Depo-Provera is a form of birth control that is administered as an injection in the muscle of the buttocks or arm every 12 weeks. It contains the hormone medroxyprogesterone acetate, which is a synthetic form of progesterone.
The Depo-Provera shot works by preventing ovulation, thickening the cervical mucus to prevent sperm from entering the uterus, and thinning the lining of the uterus to make it less hospitable for a fertilized egg to implant. It is a highly effective form of birth control, with a failure rate of less than 1% when used correctly.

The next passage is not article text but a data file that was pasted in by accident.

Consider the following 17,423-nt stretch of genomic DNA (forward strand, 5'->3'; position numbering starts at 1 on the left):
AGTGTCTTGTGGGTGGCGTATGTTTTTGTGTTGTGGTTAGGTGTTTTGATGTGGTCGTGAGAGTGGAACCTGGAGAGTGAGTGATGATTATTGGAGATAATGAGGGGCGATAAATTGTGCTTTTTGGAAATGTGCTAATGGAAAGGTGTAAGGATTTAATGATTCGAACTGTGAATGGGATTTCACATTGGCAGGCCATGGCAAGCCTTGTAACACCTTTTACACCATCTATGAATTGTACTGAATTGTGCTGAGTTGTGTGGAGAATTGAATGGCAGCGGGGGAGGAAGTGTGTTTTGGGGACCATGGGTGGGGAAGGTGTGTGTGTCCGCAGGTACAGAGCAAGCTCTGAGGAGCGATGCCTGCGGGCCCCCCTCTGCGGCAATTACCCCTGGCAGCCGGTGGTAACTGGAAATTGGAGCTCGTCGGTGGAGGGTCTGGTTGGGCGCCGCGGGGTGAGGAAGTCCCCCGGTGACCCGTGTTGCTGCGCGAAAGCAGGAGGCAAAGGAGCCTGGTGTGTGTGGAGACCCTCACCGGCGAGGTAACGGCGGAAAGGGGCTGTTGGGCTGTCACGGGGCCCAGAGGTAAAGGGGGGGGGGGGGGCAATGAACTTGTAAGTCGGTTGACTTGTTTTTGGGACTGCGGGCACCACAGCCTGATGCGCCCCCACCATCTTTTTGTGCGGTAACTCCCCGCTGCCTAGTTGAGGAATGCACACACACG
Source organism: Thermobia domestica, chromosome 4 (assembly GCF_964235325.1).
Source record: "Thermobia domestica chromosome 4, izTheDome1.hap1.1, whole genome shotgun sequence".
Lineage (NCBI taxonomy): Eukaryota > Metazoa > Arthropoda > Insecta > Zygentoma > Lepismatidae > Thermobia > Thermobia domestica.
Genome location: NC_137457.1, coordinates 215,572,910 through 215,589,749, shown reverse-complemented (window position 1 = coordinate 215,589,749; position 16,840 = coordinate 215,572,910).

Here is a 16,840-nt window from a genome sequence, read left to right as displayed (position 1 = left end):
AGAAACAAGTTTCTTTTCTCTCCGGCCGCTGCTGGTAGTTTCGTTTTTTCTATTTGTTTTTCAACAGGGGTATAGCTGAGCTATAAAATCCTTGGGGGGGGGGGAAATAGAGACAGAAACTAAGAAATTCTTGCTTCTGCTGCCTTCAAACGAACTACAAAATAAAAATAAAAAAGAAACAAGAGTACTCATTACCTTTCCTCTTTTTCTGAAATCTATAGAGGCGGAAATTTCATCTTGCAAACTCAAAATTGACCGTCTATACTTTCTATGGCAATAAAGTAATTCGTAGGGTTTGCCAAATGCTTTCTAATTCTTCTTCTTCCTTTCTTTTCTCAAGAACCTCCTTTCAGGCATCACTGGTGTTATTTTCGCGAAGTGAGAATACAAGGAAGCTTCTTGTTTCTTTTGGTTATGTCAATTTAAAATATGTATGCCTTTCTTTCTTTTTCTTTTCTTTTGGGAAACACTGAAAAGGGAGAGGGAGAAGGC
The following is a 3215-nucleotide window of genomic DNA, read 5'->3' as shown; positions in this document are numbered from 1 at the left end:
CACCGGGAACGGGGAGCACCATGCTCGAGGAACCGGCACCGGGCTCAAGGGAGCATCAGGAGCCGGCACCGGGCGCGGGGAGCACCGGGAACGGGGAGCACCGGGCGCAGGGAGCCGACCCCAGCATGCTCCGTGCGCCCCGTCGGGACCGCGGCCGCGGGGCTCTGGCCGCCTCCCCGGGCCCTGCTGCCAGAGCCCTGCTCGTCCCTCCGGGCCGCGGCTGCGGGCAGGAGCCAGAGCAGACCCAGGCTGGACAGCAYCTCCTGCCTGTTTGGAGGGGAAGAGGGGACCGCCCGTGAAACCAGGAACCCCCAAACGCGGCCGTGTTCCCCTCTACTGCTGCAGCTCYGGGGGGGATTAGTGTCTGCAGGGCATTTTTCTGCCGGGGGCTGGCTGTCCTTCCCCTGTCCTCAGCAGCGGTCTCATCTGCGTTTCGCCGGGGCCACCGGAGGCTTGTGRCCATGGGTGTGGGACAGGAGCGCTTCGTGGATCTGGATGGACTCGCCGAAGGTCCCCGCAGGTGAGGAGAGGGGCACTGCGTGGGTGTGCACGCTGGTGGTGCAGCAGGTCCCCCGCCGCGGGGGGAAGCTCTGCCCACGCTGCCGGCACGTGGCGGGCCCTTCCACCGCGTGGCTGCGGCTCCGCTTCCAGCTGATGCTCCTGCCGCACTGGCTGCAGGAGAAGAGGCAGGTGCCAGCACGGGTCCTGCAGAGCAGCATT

Depo-Provera may also be used to treat certain conditions such as endometriosis, and to reduce the risk of certain cancers such as endometrial cancer.
Possible side effects of Depo-Provera include irregular menstrual bleeding, weight gain, headaches, mood changes, decreased sex drive, and bone density loss. It is not recommended for women who are pregnant or breastfeeding, or who have a history of certain health conditions such as liver disease or breast cancer.
If you are considering using Depo-Provera as your method of birth control, it is important to discuss the potential risks and benefits with your healthcare provider to determine if it is the right choice for you.